- December 3, 2012 at 11:23 pm #312523mosParticipant
Good for you and your family…stay on top of it and whatever happens in the future…you’ll be prepared;-D
- December 5, 2012 at 3:20 pm #435365
@lala72 259239 wrote:
I started buying extra food and I’m very interested in oven canning dry goods to keep them fresh and bug free. We lifted our bed so now I can store canned goods under there.
This got my serious attention…sounds like a great idea… But what is it, what are the how to’s, and long term effects?
- December 7, 2012 at 12:50 am #435400
@MrsPaws 259563 wrote:
This got my serious attention…sounds like a great idea… But what is it, what are the how to’s, and long term effects? Pros….Cons…????
I got the idea from an article I read. Here’s the link. Oven canning preserves dry goods for years.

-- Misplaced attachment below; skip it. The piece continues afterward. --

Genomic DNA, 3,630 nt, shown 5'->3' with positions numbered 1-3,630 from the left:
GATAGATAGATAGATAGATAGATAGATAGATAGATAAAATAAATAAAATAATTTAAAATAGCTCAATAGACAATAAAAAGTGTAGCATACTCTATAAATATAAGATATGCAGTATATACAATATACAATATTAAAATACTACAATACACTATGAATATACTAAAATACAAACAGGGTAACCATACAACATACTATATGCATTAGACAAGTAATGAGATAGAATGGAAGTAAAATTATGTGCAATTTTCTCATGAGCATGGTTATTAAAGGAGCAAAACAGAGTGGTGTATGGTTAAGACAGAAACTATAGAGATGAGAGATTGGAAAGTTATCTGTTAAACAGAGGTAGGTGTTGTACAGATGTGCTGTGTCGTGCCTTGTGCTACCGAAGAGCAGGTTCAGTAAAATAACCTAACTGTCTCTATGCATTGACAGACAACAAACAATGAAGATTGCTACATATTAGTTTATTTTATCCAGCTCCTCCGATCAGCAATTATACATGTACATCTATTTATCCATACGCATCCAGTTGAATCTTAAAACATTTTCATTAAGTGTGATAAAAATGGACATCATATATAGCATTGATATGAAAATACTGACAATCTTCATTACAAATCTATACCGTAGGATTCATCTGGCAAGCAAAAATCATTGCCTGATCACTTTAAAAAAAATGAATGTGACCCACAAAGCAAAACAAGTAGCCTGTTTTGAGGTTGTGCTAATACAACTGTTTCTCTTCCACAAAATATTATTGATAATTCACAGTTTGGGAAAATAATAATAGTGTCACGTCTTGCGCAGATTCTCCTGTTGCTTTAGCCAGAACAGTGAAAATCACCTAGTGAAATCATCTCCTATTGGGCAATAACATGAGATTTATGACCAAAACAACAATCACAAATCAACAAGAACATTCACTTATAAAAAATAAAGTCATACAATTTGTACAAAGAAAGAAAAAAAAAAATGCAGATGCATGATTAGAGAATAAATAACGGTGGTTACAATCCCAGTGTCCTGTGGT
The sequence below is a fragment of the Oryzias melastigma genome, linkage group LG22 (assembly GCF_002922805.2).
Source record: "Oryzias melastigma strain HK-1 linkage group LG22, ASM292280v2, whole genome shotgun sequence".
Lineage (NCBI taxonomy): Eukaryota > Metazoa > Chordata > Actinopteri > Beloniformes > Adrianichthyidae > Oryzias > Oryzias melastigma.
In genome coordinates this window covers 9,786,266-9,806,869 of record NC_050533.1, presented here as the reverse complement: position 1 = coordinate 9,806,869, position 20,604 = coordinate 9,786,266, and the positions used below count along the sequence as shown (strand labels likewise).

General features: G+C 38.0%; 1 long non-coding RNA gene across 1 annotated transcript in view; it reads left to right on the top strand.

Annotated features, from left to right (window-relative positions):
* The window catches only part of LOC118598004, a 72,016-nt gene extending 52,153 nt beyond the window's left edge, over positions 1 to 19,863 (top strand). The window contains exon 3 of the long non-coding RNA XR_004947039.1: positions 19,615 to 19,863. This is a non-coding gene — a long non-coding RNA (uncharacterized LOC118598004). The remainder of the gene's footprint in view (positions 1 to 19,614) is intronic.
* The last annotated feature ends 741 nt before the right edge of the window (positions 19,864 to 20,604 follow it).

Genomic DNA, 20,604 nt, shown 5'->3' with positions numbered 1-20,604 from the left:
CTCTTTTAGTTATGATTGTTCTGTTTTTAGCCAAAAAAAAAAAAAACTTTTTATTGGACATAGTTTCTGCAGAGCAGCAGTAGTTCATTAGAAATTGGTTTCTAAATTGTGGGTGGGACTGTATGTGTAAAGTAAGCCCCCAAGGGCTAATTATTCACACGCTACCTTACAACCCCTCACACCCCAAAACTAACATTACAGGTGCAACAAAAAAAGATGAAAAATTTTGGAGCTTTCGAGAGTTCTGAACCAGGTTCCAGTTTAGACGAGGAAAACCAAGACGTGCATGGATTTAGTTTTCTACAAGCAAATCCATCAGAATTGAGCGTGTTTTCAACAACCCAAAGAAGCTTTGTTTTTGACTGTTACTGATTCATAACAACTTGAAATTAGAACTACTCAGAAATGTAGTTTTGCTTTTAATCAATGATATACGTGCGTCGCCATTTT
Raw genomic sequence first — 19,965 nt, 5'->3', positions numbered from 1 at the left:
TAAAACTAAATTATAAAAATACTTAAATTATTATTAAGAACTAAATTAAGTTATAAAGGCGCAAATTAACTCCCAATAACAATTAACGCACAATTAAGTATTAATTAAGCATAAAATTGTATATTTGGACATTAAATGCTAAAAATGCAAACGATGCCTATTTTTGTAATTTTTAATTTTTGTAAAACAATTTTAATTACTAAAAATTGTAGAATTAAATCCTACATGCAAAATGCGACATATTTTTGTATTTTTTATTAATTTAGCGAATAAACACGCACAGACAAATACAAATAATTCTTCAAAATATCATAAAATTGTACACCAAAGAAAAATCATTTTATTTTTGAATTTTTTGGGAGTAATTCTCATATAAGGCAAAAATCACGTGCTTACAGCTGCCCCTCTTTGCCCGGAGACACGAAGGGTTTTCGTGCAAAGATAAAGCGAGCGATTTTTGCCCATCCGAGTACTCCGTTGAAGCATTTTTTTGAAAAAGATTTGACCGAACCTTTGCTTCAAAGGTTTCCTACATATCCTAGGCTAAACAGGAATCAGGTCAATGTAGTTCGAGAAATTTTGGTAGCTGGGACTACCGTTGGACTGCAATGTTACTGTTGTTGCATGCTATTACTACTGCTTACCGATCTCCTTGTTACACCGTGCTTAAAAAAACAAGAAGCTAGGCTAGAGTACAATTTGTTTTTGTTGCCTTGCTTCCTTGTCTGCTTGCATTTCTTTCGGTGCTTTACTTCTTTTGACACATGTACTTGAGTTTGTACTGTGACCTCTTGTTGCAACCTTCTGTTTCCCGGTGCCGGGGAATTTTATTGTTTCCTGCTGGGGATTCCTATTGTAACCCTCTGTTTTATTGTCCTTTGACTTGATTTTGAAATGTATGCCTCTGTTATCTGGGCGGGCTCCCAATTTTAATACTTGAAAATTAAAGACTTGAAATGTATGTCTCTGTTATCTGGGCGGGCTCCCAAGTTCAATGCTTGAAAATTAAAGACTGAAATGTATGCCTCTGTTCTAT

– Free Online Library
Now Liss has an article detailing it. I am only interested in preserving dry goods.When I get more canning jars I’m going to do a small batch and see how it comes out. There’s a lot of info out there.
I’m just concerned about my family and stretching the food budget. You really have to do what you are comfortable with. I hope this helps.
- February 17, 2013 at 5:24 am #437294
I have been storing food for about four years now. Things like wheat, corn, oats, beans, and feeze dried vegies and fruits. I also have powdered butter, tomato, etc.
I do use it and rotate it as I go. I also can and freeze stuff. I have hit one rough patch finacially and it was great for those 3 months we were without work.
I have a feeling that things are gonna get tight again soon because one of my sons just moved back home. I couldn’t imagine not storing food anymore because this economy is so up and down lately. I’m so glad I found this website!
I have learned some new recipes and am now getting into making the jar mixes for meals I can take to work… or just for fix it fast when I am too tired to spend an hour cooking when I get home after a 12 hour shift. I can’t wait to try making my own laundry soap and glue.